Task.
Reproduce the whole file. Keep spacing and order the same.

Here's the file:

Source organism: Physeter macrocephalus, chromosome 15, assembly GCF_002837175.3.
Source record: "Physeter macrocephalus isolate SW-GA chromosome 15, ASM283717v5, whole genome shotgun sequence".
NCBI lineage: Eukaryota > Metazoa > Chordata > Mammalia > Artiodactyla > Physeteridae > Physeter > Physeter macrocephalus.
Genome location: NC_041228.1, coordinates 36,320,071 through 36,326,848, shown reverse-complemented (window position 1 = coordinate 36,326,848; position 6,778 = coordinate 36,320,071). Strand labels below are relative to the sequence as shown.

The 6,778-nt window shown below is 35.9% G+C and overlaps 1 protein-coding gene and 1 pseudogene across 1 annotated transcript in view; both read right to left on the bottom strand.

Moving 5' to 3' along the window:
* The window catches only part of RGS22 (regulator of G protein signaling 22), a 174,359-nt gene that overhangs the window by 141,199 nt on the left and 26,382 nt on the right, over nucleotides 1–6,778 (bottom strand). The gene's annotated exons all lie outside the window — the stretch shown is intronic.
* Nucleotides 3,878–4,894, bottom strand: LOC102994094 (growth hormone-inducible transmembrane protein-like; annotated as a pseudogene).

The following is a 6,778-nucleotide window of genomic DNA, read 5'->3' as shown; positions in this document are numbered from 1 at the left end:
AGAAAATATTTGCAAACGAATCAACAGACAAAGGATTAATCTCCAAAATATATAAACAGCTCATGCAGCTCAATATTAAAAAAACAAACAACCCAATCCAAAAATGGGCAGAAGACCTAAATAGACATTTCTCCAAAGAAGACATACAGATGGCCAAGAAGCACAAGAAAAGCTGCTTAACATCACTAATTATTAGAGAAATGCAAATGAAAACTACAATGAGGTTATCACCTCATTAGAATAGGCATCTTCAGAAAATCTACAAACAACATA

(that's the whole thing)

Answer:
Source organism: Physeter macrocephalus, chromosome 15, assembly GCF_002837175.3.
Source record: "Physeter macrocephalus isolate SW-GA chromosome 15, ASM283717v5, whole genome shotgun sequence".
NCBI lineage: Eukaryota > Metazoa > Chordata > Mammalia > Artiodactyla > Physeteridae > Physeter > Physeter macrocephalus.
Genome location: NC_041228.1, coordinates 36,320,071 through 36,326,848, shown reverse-complemented (window position 1 = coordinate 36,326,848; position 6,778 = coordinate 36,320,071). Strand labels below are relative to the sequence as shown.

The 6,778-nt window shown below is 35.9% G+C and overlaps 1 protein-coding gene and 1 pseudogene across 1 annotated transcript in view; both read right to left on the bottom strand.

Moving 5' to 3' along the window:
* The window catches only part of RGS22 (regulator of G protein signaling 22), a 174,359-nt gene that overhangs the window by 141,199 nt on the left and 26,382 nt on the right, over nucleotides 1–6,778 (bottom strand). The gene's annotated exons all lie outside the window — the stretch shown is intronic.
* Nucleotides 3,878–4,894, bottom strand: LOC102994094 (growth hormone-inducible transmembrane protein-like; annotated as a pseudogene).

The following is a 6,778-nucleotide window of genomic DNA, read 5'->3' as shown; positions in this document are numbered from 1 at the left end:
AGAAAATATTTGCAAACGAATCAACAGACAAAGGATTAATCTCCAAAATATATAAACAGCTCATGCAGCTCAATATTAAAAAAACAAACAACCCAATCCAAAAATGGGCAGAAGACCTAAATAGACATTTCTCCAAAGAAGACATACAGATGGCCAAGAAGCACAAGAAAAGCTGCTTAACATCACTAATTATTAGAGAAATGCAAATGAAAACTACAATGAGGTTATCACCTCATTAGAATAGGCATCTTCAGAAAATCTACAAACAACATA